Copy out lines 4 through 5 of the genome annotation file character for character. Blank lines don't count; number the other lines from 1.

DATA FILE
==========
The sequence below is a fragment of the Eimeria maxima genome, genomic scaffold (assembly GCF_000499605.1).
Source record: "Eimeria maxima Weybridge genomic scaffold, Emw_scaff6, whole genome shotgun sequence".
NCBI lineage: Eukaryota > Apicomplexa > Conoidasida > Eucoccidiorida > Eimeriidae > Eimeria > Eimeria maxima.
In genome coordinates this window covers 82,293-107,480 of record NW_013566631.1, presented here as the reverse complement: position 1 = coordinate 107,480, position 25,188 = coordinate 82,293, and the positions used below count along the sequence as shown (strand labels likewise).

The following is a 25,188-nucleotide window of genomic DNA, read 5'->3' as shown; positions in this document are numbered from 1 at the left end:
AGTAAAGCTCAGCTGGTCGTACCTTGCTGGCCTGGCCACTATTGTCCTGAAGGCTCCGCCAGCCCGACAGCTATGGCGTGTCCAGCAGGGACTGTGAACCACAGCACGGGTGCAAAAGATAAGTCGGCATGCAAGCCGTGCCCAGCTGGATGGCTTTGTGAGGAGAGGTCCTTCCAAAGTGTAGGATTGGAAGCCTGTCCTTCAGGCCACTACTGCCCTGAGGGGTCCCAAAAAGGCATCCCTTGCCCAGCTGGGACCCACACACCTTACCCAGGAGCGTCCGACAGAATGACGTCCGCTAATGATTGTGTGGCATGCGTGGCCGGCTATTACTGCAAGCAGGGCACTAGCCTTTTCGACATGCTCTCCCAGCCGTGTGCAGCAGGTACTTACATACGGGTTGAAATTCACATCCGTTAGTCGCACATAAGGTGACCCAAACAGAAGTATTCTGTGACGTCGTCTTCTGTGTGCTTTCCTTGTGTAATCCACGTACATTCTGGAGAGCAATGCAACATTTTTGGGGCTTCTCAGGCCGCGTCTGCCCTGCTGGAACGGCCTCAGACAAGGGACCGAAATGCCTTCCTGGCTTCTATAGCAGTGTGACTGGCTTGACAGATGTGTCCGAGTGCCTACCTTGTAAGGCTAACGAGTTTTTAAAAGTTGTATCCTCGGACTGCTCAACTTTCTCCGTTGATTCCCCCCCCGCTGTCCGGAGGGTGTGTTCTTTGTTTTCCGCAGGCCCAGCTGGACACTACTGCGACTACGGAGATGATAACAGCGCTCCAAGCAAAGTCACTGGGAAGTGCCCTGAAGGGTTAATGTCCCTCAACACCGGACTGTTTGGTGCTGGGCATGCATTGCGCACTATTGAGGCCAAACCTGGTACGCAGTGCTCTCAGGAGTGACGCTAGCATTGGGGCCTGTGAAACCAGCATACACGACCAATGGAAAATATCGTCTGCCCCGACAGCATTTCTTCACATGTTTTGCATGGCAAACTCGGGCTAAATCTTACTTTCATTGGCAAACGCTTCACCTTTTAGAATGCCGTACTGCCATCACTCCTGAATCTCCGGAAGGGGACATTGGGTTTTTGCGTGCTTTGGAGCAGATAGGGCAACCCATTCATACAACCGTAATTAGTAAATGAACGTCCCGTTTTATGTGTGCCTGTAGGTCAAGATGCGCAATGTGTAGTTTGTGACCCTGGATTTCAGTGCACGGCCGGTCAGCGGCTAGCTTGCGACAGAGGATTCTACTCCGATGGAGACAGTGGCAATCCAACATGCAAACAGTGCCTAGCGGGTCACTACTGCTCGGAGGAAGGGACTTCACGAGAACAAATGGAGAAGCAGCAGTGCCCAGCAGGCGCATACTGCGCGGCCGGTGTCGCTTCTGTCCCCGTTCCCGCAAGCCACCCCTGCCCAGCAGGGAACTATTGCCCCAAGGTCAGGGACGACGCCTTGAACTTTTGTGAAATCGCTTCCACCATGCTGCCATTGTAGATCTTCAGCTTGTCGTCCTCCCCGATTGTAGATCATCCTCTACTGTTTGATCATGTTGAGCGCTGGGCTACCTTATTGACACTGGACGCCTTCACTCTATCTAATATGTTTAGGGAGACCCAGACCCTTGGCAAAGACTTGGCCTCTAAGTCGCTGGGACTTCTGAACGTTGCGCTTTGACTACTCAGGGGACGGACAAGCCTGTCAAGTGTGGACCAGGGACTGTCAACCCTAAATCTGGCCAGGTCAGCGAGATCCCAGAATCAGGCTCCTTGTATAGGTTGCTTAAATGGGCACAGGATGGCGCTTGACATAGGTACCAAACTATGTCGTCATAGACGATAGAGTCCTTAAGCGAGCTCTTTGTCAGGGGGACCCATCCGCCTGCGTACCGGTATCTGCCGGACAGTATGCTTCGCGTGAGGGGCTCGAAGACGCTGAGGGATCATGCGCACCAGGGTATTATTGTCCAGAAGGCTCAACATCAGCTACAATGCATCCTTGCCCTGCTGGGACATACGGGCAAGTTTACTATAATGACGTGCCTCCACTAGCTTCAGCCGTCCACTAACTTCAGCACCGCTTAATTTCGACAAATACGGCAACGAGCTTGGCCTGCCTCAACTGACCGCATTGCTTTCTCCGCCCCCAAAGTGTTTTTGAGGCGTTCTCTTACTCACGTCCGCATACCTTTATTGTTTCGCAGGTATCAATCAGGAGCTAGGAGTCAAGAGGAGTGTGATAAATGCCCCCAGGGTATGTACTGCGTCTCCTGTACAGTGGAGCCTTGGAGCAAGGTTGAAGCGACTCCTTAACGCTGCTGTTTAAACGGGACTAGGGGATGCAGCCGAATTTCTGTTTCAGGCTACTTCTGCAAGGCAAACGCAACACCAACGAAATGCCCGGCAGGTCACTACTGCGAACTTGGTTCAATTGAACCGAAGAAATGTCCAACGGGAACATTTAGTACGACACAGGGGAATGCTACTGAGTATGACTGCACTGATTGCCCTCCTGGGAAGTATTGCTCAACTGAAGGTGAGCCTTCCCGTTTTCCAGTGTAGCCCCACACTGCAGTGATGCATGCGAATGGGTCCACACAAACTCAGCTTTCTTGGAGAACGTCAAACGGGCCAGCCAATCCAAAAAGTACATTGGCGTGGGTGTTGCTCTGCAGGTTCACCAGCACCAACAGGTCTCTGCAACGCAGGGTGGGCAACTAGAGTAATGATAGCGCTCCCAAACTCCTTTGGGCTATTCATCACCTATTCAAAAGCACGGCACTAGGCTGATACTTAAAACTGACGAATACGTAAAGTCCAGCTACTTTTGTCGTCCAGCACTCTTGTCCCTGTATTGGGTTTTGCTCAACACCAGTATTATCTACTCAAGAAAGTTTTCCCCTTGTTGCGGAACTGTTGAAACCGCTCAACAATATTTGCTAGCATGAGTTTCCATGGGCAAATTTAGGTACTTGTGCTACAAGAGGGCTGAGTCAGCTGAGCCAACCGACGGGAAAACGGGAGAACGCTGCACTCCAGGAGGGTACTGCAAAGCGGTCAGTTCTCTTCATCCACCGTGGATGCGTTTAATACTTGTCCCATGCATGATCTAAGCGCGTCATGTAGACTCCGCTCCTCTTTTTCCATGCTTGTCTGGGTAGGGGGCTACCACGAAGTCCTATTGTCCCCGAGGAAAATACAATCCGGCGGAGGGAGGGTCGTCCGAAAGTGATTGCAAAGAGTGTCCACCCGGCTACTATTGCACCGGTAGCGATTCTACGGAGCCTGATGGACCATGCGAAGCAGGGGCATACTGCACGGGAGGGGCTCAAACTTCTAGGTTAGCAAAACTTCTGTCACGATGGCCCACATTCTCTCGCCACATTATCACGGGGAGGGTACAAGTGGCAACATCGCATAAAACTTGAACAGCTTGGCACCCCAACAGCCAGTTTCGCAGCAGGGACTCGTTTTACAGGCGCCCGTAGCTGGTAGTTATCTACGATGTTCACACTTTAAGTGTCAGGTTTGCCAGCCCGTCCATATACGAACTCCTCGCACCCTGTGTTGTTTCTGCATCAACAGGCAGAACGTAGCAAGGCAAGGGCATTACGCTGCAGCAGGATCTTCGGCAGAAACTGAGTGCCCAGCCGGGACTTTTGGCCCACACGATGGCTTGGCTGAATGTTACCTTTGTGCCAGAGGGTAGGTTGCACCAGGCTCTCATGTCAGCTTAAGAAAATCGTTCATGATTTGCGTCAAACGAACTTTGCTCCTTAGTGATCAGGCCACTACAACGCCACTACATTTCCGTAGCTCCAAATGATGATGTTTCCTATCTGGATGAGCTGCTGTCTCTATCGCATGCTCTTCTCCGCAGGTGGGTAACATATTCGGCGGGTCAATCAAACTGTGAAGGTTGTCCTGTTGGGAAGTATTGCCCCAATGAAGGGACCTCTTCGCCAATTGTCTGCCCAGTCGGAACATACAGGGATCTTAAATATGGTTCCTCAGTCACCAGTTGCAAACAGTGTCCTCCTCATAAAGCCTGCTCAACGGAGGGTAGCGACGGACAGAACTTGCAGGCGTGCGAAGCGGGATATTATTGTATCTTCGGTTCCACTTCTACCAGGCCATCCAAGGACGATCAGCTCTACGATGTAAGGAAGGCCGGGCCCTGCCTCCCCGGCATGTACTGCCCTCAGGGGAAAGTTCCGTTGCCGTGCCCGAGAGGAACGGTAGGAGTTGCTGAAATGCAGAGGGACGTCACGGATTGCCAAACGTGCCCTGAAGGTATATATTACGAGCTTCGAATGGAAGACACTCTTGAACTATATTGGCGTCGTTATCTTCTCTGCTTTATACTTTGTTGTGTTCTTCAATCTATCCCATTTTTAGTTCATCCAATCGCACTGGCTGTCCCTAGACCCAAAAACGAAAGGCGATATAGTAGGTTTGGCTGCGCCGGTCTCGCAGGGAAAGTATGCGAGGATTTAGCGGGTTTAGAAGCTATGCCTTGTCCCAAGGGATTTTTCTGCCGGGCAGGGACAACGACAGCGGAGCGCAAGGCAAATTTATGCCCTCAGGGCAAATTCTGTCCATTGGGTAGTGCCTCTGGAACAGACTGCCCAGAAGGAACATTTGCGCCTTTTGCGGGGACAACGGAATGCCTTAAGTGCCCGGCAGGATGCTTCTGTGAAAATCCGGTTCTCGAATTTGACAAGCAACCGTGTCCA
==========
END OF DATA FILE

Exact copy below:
In genome coordinates this window covers 82,293-107,480 of record NW_013566631.1, presented here as the reverse complement: position 1 = coordinate 107,480, position 25,188 = coordinate 82,293, and the positions used below count along the sequence as shown (strand labels likewise).

The following is a 25,188-nucleotide window of genomic DNA, read 5'->3' as shown; positions in this document are numbered from 1 at the left end: